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Spokane, Washington  Est. May 19, 1883
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A disaster ‘beyond comprehension’

David Sarasohn The Oregonian

It’s a story out of science fiction, out of Cold War nightmares, out of emergency management worst-case planning exercises.

Tuesday, a major American city was suddenly gone.

After a time when New Orleans was supposed to have escaped the full brunt of a massive hurricane blast, it was as if Katrina took a giant departing swipe at the levee keeping Lake Pontchartrain out of the city. By Tuesday afternoon, 80 percent of New Orleans was under water, and the city was on the way to being entirely evacuated – and nobody could say for how long.

As a vicious punch at an American city, there may be nothing like it since the earthquake that broke and then burned San Francisco in 1906. And while San Francisco’s recovery began as soon as the flames went out, a flood – a flood thickened with oil and gas leaks – is different, with the waters covering the city turning ever more toxic.

Especially when there’s no clear place for the water to go. Especially when somewhere in the waters, encountered or avoided, are bodies that can’t be counted for weeks. Especially when, asked what the future will look like, nobody can say.Especially when people publicly wonder about whether the city can ever be rebuilt, whether New Orleans might become a match not for Atlanta but for Atlantis.

As oceanographer Paul Kemp of Louisiana State University’s Hurricane Center told the Associated Press: “There are some disasters beyond comprehension, and I think this is one of them.”

The way to gauge a natural disaster is not to look at nature; it’s to look at the people the disaster hit. Tuesday’s live interviews, from numb residents looking for their homes and families to public leaders expected to be in control of resources and planning, had a stunned, wide-eyed quality, a sense that people were being asked questions to which there were no answers.

Everything just hung in the air, like the people being rescued from roofs and swept up to the sky dangling from helicopters.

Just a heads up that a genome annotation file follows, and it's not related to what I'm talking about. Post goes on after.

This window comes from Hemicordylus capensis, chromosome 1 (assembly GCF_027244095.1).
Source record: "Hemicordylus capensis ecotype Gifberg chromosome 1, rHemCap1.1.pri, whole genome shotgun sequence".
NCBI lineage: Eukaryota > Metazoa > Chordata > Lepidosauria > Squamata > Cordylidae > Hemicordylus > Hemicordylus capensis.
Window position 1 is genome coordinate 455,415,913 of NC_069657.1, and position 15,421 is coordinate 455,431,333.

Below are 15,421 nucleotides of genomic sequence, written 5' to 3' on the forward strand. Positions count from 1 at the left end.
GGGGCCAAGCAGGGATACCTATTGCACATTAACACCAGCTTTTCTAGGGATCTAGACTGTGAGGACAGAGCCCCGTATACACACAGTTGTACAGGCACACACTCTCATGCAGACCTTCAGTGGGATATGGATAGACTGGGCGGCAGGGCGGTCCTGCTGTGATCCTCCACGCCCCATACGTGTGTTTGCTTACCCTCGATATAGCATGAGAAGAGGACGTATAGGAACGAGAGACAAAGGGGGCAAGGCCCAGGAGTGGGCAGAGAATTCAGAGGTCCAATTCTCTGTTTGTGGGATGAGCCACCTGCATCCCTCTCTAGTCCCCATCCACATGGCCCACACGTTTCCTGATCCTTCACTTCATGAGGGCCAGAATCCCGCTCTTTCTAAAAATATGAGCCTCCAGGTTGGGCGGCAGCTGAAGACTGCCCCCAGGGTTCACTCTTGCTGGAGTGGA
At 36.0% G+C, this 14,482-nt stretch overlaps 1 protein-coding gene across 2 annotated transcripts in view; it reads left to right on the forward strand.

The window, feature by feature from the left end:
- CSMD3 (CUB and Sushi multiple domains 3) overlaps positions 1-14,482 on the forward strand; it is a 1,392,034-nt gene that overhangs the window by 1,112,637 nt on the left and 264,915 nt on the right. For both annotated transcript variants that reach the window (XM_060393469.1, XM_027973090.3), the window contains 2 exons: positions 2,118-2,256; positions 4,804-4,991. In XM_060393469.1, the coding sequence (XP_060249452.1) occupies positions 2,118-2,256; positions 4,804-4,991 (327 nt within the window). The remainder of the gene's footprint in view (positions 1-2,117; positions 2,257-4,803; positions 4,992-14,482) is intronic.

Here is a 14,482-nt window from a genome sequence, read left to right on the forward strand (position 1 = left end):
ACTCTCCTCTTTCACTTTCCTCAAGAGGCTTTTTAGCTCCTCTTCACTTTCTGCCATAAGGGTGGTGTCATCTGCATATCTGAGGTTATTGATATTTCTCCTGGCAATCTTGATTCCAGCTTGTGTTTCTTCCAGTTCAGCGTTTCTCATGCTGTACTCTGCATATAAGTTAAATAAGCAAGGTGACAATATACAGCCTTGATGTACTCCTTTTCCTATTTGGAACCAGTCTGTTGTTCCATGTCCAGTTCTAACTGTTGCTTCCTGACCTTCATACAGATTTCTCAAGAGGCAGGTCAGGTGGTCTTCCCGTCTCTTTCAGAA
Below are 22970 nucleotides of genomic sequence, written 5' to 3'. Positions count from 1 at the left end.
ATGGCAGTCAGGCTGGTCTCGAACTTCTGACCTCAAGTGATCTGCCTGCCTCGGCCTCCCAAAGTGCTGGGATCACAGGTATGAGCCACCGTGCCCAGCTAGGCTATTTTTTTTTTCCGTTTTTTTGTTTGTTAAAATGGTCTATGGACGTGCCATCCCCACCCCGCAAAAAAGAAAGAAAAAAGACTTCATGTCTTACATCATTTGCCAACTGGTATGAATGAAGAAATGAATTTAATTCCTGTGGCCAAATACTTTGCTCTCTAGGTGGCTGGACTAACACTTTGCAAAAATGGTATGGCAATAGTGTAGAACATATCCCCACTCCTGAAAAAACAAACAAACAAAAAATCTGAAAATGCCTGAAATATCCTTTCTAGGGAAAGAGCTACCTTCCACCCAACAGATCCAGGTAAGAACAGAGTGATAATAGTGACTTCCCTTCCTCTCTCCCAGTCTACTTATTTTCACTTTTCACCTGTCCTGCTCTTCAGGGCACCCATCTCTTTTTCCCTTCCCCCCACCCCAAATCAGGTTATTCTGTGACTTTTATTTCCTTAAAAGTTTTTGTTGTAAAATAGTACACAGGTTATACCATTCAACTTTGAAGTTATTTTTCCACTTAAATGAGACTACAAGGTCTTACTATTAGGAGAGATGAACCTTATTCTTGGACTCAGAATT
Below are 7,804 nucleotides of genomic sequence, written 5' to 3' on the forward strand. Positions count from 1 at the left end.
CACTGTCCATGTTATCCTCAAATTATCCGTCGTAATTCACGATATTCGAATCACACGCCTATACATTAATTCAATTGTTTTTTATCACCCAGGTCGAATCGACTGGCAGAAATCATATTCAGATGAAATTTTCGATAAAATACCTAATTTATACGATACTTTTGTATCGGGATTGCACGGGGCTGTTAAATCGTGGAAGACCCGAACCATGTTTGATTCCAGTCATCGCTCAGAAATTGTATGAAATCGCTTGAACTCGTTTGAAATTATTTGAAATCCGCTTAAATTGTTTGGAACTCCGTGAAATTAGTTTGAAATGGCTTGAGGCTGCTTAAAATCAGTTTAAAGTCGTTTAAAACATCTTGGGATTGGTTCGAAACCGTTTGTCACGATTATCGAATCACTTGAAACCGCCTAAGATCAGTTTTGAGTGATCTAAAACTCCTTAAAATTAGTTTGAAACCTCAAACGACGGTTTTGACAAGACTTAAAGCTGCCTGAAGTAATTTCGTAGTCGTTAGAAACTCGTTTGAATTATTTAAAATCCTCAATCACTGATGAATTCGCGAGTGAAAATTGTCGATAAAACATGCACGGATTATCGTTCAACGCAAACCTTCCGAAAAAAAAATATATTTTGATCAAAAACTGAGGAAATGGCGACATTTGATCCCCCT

“We’ve never seen anything like this. The devastation is overwhelming,” Captain Bruce Jones of Coast Guard rescue, the people piloting those helicopters, told CNN. “We’re arriving at flooded areas, where we see handkerchiefs waving from roofs.”

Sept. 11 saw more deaths – although the final toll in New Orleans, and in the swath sweeping east along the Gulf Coast through Mississippi, Alabama and Florida, won’t be totaled for a long time – but surrounding the World Trade Center was an intact city. The flooding of New Orleans is different, a cataclysm leaving no place to stand to survey it and start over, and hardly any way for those trying to manage it even to speak with each other.

As night fell, not only were the conditions of survival collapsing, but looting and gunfire were spurting through New Orleans and nearby lands. A chunk of the United States was turning into an enclave of the Third World.

Sept. 11, of course, was not only a city disaster, but a question about what kind of country we were. And so is the agony of New Orleans and the Gulf Coast.

It has happened this way before.

In “Rising Tide,” John Barry argued that the unimaginable (until now) Louisiana floods of 1927 – which came down the river, not out of the gulf – changed the country. To Barry, the floods made Americans reconsider common responsibilities, leading to the more active New Deal federal government.

It’s hard to look at the TV footage out of New Orleans, at the great city turned into what is now called an urban swamp, at the certainty that what’s beneath those waters can be worse than anything on the surface, without thinking that such times are why we are one country.

The San Francisco earthquake, a sudden erasure of a major American city possibly unmatched until Tuesday, caught the imagination and drew the vibrant involvement of the entire nation – at a time when the nation had much less ability to understand just what had happened.

From all over the country, boxcars streamed into the Bay Area carrying signs, “More to Follow.”

The support flowing into the swamp that was New Orleans comes with an uncertain future, and a strategy that can emerge only as the days pass. But it needs to carry a clear message:

More to follow.

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